Sandakan wreath laying ceremony 2017

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The Hon. Dr Brendan Nelson AO
brendan nelson

Dr Brendan Nelson gives the welcome address at the Sandaken Wreath Laying Ceremony, 26 May 2017. See all official photographs.

I particularly would like to welcome a number of people who are where, who are special not only in their own right, but special in the sense of reflecting the importance of this event. Not only of course to the Australian War Memorial, but to our nation.

I welcome Gordon Ramsay the ACT minister for veterans.

I also welcome Jeremy Hanson CSC.

John King the president of the ACT Branch of the RSL, also representing his National President Mr Robert Dick.

Richard Moxham, from whom we will hear very shortly the commemorative address.

I welcome the representatives of Chief of the Royal Australian Navy, Royal Australian Air Force and of the Chief of the Australian Army.

Mrs Meg Green, the President of the War Widows Guild of Australia and Mrs Shirley Percival, the ACT President of the War Widows Guild.

MAJGEN Jim Molan, one of our distinguished retired generals with a lifetime of service to Australia.

Mr Eric Macdonald, Chair of the Sandakan Organising Committee.

MAJGEN Dave Chalmers, First Assistant Secretary Commemorations and the Office of Australian War Graves.

Arthur den Hartog, representing the Ambassador of the Netherlands.

Group Captain Carol Abraham, Defence Attaché for New Zealand.

Brigadier Andrew Harrison, representing the British High Commission.

Colonel Pei Sien Lam, Defence Attaché, Singapore High Commission

Most importantly I welcome the families of those who suffered and died, and of t small number men who survived, the Sandakan Death Marches.

I welcome and thank again the Australian Rugby Choir who will support us in singing today and of course the members of the RMC Band.

We pause here today, on this beautiful day, on the grounds of the Australian War Memorial in the shadows of very recent atrocity, in this case in Manchester, England. One of a series of atrocities inflicted upon our generation by those who have embraced a new form of totalitarianism.

We are here today to commemorate and remember the worst atrocity committee against Australians during the period of the Second World War. This was a generation, the finest generation the nation has ever produced; that was fighting totalitarianism in the form of fascism, militarist expansionist Japan in our part of the world.

The 19th century German philosopher Nietzsche wrote:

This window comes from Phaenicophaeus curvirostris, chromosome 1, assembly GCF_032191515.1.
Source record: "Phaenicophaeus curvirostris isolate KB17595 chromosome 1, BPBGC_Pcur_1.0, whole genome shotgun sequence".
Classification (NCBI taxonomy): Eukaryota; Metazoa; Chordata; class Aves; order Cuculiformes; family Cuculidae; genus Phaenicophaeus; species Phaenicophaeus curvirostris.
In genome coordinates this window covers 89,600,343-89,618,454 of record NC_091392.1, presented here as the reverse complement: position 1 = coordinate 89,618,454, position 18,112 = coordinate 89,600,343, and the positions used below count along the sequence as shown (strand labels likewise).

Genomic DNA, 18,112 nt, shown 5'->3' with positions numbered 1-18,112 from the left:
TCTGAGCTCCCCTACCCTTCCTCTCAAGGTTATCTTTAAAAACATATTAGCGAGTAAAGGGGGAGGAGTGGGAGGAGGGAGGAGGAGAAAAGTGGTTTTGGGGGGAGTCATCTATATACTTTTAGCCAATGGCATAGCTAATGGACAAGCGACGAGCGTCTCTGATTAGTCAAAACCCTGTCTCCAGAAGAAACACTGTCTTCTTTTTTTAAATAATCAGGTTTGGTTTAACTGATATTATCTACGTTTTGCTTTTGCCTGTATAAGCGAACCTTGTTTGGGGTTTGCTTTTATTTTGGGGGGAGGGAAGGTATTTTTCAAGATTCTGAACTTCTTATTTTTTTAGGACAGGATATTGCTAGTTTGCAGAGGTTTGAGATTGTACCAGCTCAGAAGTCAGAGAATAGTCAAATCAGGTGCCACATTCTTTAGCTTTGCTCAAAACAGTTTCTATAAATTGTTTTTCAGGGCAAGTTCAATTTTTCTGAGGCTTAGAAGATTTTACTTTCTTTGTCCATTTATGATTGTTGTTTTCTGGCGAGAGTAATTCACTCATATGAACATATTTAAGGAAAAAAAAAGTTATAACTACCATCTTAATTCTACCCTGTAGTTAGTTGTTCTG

Whoever fights monsters should be careful to see he does not become a monster. If you gaze into the abyss long enough, the abyss will gaze into you.

We are Australians. We are reminded by this institution, not the building, the grounds or the sculptures, but by the stories of two million Australian men and women that are told here, the good and the bad, the great and the small, that we commemorate service, we commemorate sacrifice. That we admire courage and in particular we admire character. But this place, amongst many things reminds us that in the process of fighting monsters we do not become them.

The events that bring us here today really occurred in four phases.

In 1942 and ’43 - ’42 being the darkest year in our history and the most important after 1788 - determined resistance.

And then our men went through a period of determined endurance, and then the collapse of everything that was civilised.

Then decades of personal lived traumas and torment of those six who survived.

The impact on their families, the gradual assimilation of their story and then the commemoration of families, enjoined and supported by us and the rest of the nation.

The Greek dramatist, Aeschylus, in Armageddon wrote:

‘In our sleep,  pain which cannot forget
falls drop by drop upon the heart
and in our despair, against our will
comes wisdom through the awful grace of God.’

Wisdom being the capacity to penetrate the character of people, circumstances and events with understanding.

Two thousand, five hundred of them. 

One thousand seven hundred and eighty seven Australians.

Their small black and white passport photos are up there in the Sandakan Room.

Six hundred and forty one British.

And then the torments and tortures of those who survived.

We do remember them. We will always remember them.

Their sacrifice, the circumstances under which they died, having suffered so brutally. And importantly the totalitarianism that they, and that generation, was fighting will continue to inspire us and give us the resolve to ensure the universal human values to which we aspire will prevail as we face our new and emerging challenges.

Welcome to all of you.

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